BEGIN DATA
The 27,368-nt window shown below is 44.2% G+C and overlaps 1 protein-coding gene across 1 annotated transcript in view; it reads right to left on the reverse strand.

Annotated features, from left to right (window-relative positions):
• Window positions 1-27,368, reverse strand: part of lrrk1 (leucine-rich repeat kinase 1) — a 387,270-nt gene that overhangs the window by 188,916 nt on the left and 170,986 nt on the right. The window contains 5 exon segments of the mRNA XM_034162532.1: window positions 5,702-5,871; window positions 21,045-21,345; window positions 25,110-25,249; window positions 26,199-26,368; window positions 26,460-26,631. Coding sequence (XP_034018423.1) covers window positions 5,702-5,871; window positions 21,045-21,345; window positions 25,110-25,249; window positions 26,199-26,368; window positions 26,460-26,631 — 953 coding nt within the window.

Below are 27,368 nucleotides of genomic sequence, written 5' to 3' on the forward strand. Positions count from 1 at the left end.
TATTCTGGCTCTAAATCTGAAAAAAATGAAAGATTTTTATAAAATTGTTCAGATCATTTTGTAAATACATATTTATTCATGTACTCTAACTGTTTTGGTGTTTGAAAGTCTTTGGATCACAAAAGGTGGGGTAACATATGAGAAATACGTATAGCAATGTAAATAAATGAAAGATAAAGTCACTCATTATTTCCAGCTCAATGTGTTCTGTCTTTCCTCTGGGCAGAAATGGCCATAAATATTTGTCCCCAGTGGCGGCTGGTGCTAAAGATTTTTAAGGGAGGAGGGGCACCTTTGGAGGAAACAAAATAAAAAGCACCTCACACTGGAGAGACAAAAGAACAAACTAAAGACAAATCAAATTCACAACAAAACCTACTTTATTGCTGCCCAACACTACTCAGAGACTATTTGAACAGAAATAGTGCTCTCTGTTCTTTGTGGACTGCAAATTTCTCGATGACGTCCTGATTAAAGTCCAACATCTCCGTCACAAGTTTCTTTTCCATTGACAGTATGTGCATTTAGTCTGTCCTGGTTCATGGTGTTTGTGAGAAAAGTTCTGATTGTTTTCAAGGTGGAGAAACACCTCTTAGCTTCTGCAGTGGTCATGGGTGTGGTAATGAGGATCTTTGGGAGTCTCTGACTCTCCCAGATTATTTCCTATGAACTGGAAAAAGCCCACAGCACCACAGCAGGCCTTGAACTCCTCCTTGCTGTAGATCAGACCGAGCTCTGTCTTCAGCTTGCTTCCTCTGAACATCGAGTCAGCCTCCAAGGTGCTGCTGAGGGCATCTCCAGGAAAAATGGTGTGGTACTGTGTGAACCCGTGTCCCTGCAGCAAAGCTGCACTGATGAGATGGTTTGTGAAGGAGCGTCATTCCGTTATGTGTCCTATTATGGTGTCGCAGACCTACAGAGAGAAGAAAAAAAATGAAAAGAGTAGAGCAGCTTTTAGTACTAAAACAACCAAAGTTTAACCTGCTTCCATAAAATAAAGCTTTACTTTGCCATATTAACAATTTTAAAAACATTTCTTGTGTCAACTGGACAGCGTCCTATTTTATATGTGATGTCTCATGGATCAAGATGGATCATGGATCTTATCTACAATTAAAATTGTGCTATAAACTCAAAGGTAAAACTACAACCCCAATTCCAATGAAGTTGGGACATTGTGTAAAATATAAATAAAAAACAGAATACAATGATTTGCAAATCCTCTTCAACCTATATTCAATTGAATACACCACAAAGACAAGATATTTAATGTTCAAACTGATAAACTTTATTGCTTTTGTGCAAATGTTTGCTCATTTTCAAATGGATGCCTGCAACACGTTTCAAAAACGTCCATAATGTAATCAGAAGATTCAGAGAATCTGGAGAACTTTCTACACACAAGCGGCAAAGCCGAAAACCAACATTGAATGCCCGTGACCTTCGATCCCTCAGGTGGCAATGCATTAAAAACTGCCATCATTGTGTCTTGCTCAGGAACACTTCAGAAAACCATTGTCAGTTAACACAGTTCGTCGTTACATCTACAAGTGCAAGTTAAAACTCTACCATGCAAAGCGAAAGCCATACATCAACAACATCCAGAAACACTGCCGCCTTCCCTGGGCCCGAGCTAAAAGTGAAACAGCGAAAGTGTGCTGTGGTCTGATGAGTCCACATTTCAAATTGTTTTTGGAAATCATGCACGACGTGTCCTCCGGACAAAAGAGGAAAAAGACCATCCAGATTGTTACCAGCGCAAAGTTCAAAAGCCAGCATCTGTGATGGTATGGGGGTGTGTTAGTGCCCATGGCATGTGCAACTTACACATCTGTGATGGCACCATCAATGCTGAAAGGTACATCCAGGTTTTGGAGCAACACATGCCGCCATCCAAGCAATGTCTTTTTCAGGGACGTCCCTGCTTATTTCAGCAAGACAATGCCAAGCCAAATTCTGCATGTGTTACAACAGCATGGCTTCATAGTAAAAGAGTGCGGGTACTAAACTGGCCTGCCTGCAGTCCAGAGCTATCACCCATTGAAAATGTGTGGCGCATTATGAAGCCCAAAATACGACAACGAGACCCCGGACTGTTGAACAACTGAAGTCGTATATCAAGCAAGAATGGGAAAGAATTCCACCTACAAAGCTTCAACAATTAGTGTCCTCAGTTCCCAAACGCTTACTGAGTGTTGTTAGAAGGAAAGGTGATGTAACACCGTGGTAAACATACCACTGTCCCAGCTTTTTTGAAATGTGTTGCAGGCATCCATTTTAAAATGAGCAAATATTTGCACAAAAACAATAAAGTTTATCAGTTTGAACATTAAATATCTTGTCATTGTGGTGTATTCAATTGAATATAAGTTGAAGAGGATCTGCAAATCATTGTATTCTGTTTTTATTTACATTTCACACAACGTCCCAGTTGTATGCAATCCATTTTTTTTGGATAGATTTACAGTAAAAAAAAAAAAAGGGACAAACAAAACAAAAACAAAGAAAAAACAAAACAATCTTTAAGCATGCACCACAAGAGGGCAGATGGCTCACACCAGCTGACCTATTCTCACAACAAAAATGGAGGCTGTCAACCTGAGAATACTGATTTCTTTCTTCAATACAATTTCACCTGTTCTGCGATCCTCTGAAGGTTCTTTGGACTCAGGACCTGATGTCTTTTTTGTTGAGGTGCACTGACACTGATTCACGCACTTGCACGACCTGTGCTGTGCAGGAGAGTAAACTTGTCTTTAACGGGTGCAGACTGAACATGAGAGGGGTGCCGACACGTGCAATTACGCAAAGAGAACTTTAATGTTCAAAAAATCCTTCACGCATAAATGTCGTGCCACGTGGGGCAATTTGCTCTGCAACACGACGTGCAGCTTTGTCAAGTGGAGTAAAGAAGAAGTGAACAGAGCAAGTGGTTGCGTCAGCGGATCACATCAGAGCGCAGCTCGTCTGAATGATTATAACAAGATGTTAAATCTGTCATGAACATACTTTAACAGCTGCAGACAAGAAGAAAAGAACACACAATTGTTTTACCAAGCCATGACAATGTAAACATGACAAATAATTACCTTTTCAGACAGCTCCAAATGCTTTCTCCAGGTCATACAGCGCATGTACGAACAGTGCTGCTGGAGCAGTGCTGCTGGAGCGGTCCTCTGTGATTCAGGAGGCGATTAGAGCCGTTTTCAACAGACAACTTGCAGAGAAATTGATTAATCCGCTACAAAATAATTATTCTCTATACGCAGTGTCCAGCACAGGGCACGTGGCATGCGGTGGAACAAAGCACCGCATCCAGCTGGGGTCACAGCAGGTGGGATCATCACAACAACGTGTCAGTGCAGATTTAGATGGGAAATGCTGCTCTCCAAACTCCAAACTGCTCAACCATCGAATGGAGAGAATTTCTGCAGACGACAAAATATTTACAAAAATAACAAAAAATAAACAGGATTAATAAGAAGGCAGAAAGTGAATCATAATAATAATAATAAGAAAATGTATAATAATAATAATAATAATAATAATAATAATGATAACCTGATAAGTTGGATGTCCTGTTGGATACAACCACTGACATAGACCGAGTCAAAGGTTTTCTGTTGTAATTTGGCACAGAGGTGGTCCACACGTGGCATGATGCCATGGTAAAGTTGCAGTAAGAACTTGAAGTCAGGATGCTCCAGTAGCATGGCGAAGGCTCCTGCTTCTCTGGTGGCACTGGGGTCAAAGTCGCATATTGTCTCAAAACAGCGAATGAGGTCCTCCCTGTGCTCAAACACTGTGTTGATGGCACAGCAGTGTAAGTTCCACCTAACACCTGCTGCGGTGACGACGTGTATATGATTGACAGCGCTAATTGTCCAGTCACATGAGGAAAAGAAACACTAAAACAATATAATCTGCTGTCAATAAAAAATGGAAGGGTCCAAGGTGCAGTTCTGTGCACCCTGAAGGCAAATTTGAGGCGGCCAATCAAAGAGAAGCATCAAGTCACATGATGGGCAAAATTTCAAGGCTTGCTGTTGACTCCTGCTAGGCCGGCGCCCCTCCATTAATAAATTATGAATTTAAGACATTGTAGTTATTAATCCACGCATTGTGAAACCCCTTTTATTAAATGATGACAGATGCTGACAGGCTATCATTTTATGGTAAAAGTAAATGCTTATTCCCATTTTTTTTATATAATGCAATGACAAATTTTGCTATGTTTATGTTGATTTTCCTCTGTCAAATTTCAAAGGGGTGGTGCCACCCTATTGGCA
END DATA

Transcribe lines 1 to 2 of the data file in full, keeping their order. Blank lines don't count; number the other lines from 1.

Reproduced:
The 27,368-nt window shown below is 44.2% G+C and overlaps 1 protein-coding gene across 1 annotated transcript in view; it reads right to left on the reverse strand.

Annotated features, from left to right (window-relative positions):